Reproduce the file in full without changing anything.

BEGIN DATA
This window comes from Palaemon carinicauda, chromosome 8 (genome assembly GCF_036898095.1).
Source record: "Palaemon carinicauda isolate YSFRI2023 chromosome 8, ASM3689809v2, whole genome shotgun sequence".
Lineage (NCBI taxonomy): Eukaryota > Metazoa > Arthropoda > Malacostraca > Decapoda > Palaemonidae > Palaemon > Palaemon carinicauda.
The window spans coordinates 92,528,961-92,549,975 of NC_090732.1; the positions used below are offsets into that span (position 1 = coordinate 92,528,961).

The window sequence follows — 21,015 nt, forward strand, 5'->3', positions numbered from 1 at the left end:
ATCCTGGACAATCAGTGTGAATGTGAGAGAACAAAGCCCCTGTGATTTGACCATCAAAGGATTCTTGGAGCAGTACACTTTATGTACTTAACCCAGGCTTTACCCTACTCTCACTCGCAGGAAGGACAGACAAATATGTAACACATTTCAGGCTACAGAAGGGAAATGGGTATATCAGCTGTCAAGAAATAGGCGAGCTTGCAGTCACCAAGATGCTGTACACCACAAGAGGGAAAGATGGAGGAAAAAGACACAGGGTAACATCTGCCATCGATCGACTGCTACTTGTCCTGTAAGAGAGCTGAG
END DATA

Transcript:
This window comes from Palaemon carinicauda, chromosome 8 (genome assembly GCF_036898095.1).
Source record: "Palaemon carinicauda isolate YSFRI2023 chromosome 8, ASM3689809v2, whole genome shotgun sequence".
Lineage (NCBI taxonomy): Eukaryota > Metazoa > Arthropoda > Malacostraca > Decapoda > Palaemonidae > Palaemon > Palaemon carinicauda.
The window spans coordinates 92,528,961-92,549,975 of NC_090732.1; the positions used below are offsets into that span (position 1 = coordinate 92,528,961).

The window sequence follows — 21,015 nt, forward strand, 5'->3', positions numbered from 1 at the left end:
ATCCTGGACAATCAGTGTGAATGTGAGAGAACAAAGCCCCTGTGATTTGACCATCAAAGGATTCTTGGAGCAGTACACTTTATGTACTTAACCCAGGCTTTACCCTACTCTCACTCGCAGGAAGGACAGACAAATATGTAACACATTTCAGGCTACAGAAGGGAAATGGGTATATCAGCTGTCAAGAAATAGGCGAGCTTGCAGTCACCAAGATGCTGTACACCACAAGAGGGAAAGATGGAGGAAAAAGACACAGGGTAACATCTGCCATCGATCGACTGCTACTTGTCCTGTAAGAGAGCTGAG